ROSE: You and I were on stage at Davos when you announced this [in 2005] – the Clinton Global Initiative-

CLINTON: Yeah-

ROSE: And it was a surprise to people at that time-

CLINTON: Yeah-

ROSE: What has it not done that you believed it could do?

CLINTON: Well, actually, it's grown bigger – faster than I thought it would. But I think we just have to keep working on it. But one of the things we started doing last year – that we'll do more of this year – is to give more progress reports on the commitments already made. And I'm hoping if we highlight the progress reports on an equal footing with the initial commitments – that maybe that will attract more interest. That's the only thing that I thought would happen that hasn't. Otherwise, C.G.I. itself has affected more lives in more countries than I ever dreamed it would.

ROSE: It's a metric of accountability?

CLINTON: Yeah.

O'DONNELL (live): It was interesting to hear the President talk about Chelsea Clinton – his daughter's involvement – because he did acknowledge she was a former – worked at McKinsey doing consulting – that she wanted to bring in an outside group to look at the books and – and suggest some changes. And she's playing a big role.

ROSE: Indeed. I was struck by the earlier part of this conversation we've had this morning, where – when he talked about Mrs. Clinton and what he said about her. And he said, I was only interested in politics. I think that's still his primary interest.

I was reading a story this week about he's constantly on the phone with members of Congress – you know, just finding out what the latest intelligence is – what's happening in the political end of the world.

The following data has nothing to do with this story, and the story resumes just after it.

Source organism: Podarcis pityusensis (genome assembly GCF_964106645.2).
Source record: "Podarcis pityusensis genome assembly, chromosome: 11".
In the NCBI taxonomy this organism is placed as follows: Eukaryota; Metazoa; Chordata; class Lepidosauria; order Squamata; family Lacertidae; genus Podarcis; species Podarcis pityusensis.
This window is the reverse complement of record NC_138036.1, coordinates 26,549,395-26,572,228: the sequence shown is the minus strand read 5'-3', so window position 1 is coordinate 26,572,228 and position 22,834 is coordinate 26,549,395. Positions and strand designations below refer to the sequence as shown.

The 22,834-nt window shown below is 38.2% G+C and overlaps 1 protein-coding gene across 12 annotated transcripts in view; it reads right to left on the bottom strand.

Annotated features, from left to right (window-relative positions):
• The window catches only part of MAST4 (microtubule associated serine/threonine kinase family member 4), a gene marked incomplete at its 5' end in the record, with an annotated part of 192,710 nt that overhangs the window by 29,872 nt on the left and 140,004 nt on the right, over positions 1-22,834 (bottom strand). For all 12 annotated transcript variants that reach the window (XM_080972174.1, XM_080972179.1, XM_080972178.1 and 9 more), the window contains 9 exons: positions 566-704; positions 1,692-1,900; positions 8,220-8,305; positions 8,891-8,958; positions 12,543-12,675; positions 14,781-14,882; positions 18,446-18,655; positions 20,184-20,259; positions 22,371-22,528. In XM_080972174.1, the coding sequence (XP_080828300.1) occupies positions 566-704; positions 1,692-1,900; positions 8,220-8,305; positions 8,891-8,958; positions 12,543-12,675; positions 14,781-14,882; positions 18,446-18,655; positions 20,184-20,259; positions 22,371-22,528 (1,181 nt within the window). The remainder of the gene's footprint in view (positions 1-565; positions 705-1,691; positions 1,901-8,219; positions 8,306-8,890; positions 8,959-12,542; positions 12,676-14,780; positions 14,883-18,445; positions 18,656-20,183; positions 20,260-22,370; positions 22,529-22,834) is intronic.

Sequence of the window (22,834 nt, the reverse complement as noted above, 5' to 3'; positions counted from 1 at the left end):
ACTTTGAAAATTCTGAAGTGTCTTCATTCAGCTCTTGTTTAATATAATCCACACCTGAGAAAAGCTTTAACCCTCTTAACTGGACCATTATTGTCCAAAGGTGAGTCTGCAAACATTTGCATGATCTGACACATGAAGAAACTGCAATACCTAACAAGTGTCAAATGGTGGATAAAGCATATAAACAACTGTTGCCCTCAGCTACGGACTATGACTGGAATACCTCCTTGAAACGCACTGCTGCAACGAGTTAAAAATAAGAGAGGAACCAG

O'DONNELL: Yeah, and his point, I think, during – that contrast – was that Hillary Clinton, when she was at NGOs, was more interested in helping people-

ROSE: Than policy-

O'DONNELL: Yeah, but I think-

GAYLE KING: He seemed very relaxed, and it was such a wide-ranging interview, guys. I loved, Charlie, when you said, will it be president or grandmother? And it almost looked like he was choking on his drink of water at that particular time. (O'Donnell laughs) But you all covered everything, and he was very comfortable in answering anything you had to say. I was wondering about the issues that were raised about the money, though, of the foundation.

ROSE: Yeah. That came up-

O'DONNELL: And he also – which we – we've posted online – gave a full-throated defense of one of his longtime personal aides, who – there's been some scrutiny about – about money raised for a company that he has. And he spoke up for his former aide. So, we have more of that online.

KING: What were you saying, Charlie?

ROSE: Oh, I was going – I was going to simply say that – that the idea of being a grandmother, I think, she has expressed time and time again, was something that she really looks forward to.

O'DONNELL: Yeah. But Chelsea is, I think-

ROSE: Exactly- (laughs)

O'DONNELL: 'Stop talking about it; stop talking about it, Mom and Dad.'

ROSE: He said I can't talk about it anymore.

KING: She'll have some say in that.

— Matthew Balan is a News Analyst at the Media Research Center. Follow Matthew Balan on Twitter.